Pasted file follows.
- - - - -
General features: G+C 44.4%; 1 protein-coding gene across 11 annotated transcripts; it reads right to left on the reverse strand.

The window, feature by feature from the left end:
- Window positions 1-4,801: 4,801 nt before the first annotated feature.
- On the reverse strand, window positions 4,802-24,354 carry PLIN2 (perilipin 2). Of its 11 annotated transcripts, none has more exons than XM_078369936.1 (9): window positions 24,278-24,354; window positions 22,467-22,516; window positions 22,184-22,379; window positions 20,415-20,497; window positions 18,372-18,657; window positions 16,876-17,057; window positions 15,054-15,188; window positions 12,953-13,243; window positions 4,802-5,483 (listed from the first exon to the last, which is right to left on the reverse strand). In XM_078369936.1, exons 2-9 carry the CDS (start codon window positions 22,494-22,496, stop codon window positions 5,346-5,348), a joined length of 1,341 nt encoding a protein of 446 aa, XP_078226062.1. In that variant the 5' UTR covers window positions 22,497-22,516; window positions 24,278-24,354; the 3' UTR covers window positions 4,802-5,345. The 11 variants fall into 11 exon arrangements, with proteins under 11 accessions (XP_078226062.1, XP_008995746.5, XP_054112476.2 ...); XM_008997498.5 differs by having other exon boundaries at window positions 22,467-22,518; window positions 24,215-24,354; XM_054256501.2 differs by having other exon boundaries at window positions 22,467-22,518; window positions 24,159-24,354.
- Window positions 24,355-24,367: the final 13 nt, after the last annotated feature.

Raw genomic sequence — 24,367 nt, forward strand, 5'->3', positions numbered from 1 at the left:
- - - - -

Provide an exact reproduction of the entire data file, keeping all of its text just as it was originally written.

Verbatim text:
General features: G+C 44.4%; 1 protein-coding gene across 11 annotated transcripts; it reads right to left on the reverse strand.

The window, feature by feature from the left end:
- Window positions 1-4,801: 4,801 nt before the first annotated feature.
- On the reverse strand, window positions 4,802-24,354 carry PLIN2 (perilipin 2). Of its 11 annotated transcripts, none has more exons than XM_078369936.1 (9): window positions 24,278-24,354; window positions 22,467-22,516; window positions 22,184-22,379; window positions 20,415-20,497; window positions 18,372-18,657; window positions 16,876-17,057; window positions 15,054-15,188; window positions 12,953-13,243; window positions 4,802-5,483 (listed from the first exon to the last, which is right to left on the reverse strand). In XM_078369936.1, exons 2-9 carry the CDS (start codon window positions 22,494-22,496, stop codon window positions 5,346-5,348), a joined length of 1,341 nt encoding a protein of 446 aa, XP_078226062.1. In that variant the 5' UTR covers window positions 22,497-22,516; window positions 24,278-24,354; the 3' UTR covers window positions 4,802-5,345. The 11 variants fall into 11 exon arrangements, with proteins under 11 accessions (XP_078226062.1, XP_008995746.5, XP_054112476.2 ...); XM_008997498.5 differs by having other exon boundaries at window positions 22,467-22,518; window positions 24,215-24,354; XM_054256501.2 differs by having other exon boundaries at window positions 22,467-22,518; window positions 24,159-24,354.
- Window positions 24,355-24,367: the final 13 nt, after the last annotated feature.

Raw genomic sequence — 24,367 nt, forward strand, 5'->3', positions numbered from 1 at the left: